Husband and Wife lease a second car.  The monthly payment on the lease is $600.

The mortgage balance on Husband and Wife’s home exceeds the house’s fair market value.  The monthly payment on the mortgage is $3,500.

Husband and Wife have $3,000 in a joint checking account.  Husband has a vested balance of $10,000 in an account with his employer’s 401(k) retirement plan.

Husband and Wife nave monthly household gross income of $15,000.

Husband and Wife’s monthly expenses, both actual and as limited by the IRS collection financial standards, follow:

Food, clothing, miscellaneous$1,935$1,740
Housing and utilities4,1002,267
Automobile operation1,1001,042
Automobile ownership1,150628
Out-of-pocket health care240224
Health insurance900900
Accountant/attorney fees300300
Retirement plan contribution450450
Monthly minimum payments on credit cards  600  600
Current taxes (Federal and State income tax and FICA tax withheld from wages)  
                                                        Total   $10,401

Tuition or costs for attendance at college or private school are not expenses allowed by the IRS.

The IRS should not include a modest retirement account balance in a taxpayer’s net worth for offer in compromise purposes, but it does.  However, the taxpayer should reduce the retirement account balance by the Federal and State tax and penalties the taxpayer would incur upon receiving distribution of the retirement account balance.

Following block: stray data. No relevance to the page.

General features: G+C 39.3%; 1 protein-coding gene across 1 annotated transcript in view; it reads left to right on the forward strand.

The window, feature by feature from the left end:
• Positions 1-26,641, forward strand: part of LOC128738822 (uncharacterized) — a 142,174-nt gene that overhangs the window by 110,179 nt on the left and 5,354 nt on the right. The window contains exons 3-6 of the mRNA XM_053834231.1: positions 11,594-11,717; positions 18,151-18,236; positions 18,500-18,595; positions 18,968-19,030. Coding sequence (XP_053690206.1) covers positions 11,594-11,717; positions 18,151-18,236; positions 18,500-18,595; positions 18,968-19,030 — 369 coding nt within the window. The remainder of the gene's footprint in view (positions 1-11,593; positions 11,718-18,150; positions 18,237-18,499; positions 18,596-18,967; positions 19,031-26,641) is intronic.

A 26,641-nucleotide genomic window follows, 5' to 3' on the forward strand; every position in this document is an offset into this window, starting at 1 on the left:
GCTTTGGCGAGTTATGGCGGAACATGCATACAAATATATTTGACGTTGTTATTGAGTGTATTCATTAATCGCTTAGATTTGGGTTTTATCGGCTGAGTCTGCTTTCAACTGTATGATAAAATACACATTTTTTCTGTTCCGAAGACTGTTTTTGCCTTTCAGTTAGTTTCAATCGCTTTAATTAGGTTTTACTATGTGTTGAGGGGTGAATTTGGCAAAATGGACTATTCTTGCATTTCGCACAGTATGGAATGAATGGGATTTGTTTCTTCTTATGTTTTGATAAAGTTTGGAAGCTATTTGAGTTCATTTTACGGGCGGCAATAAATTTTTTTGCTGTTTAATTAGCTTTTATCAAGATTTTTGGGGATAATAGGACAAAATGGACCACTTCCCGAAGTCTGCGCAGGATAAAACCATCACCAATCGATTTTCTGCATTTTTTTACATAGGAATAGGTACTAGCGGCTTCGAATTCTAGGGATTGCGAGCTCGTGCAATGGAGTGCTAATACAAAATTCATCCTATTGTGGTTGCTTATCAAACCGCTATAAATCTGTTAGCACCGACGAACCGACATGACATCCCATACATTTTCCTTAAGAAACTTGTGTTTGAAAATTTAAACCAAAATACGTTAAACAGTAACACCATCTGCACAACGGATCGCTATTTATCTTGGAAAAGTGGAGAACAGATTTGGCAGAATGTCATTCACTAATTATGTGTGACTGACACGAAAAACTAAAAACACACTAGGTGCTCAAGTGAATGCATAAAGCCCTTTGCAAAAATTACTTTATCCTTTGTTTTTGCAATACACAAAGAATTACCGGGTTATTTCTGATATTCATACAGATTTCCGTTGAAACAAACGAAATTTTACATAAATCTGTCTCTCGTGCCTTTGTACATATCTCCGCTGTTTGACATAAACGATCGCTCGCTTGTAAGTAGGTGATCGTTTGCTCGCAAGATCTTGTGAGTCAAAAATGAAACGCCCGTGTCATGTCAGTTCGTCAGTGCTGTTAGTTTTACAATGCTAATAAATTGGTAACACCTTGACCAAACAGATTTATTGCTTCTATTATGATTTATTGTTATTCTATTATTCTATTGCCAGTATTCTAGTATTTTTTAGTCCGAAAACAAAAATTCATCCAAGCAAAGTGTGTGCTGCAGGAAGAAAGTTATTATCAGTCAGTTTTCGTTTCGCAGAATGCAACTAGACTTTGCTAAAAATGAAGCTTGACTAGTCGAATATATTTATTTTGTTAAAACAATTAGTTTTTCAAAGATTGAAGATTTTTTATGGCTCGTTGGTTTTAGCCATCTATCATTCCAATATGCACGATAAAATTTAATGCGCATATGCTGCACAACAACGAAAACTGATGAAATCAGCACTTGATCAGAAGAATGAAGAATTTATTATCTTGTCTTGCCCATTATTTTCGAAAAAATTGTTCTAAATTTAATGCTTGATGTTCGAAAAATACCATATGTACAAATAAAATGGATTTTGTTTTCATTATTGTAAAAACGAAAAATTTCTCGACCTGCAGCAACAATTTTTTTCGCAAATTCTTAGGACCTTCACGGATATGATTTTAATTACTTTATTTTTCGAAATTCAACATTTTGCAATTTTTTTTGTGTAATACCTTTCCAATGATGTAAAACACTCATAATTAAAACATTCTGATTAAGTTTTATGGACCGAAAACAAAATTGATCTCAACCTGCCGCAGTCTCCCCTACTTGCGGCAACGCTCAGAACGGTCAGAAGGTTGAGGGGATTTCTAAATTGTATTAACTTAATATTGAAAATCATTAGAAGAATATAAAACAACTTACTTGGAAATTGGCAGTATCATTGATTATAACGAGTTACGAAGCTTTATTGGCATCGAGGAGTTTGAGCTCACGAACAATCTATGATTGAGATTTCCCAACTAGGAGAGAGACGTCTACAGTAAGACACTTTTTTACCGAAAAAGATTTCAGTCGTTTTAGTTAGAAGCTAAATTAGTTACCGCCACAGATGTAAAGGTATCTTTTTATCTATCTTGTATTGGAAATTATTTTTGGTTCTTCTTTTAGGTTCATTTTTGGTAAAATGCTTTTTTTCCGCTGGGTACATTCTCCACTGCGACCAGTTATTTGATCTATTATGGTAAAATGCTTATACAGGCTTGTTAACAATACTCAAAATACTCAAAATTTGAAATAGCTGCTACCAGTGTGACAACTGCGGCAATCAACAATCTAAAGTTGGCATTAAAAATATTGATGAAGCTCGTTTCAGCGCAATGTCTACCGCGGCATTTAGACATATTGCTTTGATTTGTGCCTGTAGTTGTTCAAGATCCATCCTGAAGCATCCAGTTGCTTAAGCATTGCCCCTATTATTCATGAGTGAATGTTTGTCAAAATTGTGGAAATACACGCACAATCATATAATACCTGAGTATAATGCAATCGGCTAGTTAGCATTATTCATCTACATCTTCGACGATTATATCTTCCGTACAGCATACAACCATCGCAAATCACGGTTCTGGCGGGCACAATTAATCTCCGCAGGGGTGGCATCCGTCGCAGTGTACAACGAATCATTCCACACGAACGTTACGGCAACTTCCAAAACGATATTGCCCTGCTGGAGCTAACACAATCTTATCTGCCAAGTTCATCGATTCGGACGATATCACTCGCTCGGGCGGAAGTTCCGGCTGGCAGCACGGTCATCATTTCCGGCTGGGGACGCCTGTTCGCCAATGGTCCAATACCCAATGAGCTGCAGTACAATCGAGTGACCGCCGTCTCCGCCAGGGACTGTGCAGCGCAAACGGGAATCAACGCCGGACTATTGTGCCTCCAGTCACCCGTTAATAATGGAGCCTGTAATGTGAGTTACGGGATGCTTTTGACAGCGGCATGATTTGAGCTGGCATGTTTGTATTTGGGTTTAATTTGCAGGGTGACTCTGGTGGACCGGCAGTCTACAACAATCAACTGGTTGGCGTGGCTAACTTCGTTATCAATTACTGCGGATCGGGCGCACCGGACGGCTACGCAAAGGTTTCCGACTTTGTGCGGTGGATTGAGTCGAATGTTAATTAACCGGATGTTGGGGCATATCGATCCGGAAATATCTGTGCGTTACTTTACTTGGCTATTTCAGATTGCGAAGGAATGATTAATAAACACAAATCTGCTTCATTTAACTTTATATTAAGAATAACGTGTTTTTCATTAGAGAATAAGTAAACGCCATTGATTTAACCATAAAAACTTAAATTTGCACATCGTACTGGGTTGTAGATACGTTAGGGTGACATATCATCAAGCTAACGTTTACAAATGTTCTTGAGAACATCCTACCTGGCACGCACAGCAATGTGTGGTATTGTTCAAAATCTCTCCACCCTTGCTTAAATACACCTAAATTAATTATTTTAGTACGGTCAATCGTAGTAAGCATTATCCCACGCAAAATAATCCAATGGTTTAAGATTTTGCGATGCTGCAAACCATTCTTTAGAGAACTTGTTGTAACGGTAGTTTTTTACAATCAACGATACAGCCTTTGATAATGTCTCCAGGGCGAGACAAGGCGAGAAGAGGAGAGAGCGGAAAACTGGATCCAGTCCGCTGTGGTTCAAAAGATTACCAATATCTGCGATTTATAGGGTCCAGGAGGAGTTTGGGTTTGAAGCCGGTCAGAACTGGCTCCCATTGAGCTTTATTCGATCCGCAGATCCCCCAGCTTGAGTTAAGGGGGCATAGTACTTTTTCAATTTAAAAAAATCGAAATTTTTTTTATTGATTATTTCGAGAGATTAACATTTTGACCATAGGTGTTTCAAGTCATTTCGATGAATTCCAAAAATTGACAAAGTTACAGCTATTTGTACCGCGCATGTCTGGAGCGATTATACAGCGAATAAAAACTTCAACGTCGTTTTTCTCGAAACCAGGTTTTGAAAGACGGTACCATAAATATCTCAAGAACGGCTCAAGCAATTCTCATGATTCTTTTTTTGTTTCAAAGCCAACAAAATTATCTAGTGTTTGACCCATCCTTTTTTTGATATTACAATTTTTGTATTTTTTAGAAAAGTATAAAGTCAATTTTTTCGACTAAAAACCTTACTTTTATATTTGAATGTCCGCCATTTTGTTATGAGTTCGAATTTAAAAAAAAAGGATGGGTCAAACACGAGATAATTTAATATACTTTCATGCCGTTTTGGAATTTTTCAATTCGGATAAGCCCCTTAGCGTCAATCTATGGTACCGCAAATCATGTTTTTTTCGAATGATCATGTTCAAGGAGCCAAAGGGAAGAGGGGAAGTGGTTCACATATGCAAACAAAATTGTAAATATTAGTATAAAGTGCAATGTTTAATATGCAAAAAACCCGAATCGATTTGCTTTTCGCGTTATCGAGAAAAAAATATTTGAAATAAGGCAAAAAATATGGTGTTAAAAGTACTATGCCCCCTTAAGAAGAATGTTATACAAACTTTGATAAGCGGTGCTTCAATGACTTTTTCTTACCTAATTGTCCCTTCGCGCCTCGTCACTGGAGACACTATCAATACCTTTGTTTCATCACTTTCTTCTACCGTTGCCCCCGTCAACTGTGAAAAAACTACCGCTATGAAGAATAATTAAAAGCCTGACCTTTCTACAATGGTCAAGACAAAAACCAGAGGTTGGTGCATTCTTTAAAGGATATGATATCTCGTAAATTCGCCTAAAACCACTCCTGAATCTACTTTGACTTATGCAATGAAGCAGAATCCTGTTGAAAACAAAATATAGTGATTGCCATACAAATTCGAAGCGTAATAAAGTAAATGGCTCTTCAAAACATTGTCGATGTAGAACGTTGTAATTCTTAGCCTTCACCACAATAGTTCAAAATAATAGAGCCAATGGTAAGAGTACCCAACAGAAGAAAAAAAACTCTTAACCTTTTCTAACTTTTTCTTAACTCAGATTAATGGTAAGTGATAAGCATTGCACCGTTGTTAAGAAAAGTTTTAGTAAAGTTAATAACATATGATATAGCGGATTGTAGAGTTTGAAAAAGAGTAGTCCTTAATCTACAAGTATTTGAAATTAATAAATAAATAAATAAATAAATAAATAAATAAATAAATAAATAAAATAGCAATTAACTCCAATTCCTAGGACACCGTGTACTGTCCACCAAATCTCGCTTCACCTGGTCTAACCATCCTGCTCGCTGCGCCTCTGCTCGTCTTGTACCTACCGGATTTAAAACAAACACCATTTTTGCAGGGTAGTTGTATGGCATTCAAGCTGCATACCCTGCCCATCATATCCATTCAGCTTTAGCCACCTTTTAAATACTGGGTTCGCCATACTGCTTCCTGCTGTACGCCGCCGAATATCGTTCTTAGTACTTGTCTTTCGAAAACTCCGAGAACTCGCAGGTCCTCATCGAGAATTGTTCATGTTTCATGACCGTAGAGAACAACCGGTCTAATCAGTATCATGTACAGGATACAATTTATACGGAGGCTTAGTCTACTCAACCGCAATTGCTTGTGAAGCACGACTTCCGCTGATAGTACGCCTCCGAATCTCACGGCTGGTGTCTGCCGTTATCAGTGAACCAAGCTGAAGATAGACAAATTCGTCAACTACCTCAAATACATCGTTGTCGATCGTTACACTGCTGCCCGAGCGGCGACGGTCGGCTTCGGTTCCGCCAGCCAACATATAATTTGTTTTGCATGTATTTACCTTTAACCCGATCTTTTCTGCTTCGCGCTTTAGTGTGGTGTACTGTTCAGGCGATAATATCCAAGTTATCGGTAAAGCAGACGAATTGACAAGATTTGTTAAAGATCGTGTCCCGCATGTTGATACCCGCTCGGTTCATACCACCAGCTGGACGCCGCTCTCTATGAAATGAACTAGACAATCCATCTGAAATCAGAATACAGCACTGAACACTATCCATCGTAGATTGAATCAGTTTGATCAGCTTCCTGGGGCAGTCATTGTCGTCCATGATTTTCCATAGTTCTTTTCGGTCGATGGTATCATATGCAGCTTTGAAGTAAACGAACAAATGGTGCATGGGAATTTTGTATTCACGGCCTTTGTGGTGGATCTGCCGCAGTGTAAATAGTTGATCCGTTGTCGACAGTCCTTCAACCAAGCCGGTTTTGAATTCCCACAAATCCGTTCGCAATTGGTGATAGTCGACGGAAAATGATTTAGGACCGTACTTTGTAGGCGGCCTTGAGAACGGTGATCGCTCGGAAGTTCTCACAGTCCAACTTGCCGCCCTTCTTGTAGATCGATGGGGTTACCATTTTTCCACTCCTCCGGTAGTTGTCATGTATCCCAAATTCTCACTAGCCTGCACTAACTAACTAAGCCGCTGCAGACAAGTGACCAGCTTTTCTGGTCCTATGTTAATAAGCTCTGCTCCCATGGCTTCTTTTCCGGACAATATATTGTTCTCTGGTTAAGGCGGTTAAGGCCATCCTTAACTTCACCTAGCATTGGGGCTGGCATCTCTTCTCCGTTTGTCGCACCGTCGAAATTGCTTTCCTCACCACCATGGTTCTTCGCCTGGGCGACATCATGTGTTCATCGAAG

The minimum acceptable offer in compromise from Husband and Wife is $64,888, as follows:

Bank account balance, $3,000, less $1,000$2,000
Vested balance in 401(k) account, $10,000, less estimate of tax and penalties that would be incurred on receiving distribution of same, $3,000    $7,000

Excess of monthly actual gross income, $15,000, over allowable monthly expenses, $10,401, or $4,599, multiplied by 12

Minimum acceptable offer$64,888

If household income were cut in half or worse, Husband and Wife’s allowable expenses would remain constant, except that current taxes would be proportionately reduced.  As a result, there would be no excess of monthly actual gross income over allowable monthly expenses, and Husband and Wife’s minimum acceptable offer would be $9,000.  Husband and Wife could pay it in five monthly installments or faster.

Surely the flood of offers in compromise induced by the coronavirus pandemic will further slow IRS responses.  Employment regained by the time the IRS works an offer in compromise could vitiate the offer.  The employment reductions we are seeing in the wake of the pandemic appear to be of indefinite duration, i.e., the recovery will be “U”-shaped rather than “V”-shaped.  It is in the best interests of such a taxpayer to strike while the iron is hot, and file an offer in compromise and have it worked by the IRS and accepted before regaining full employment.  A taxpayer certainly should file an offer in compromise, or otherwise act to avert IRS collection action, before the IRS resumes collection action on July 15, 2020.   

Stephen J. Dunn

Tax and Estate Planning Attorney and Author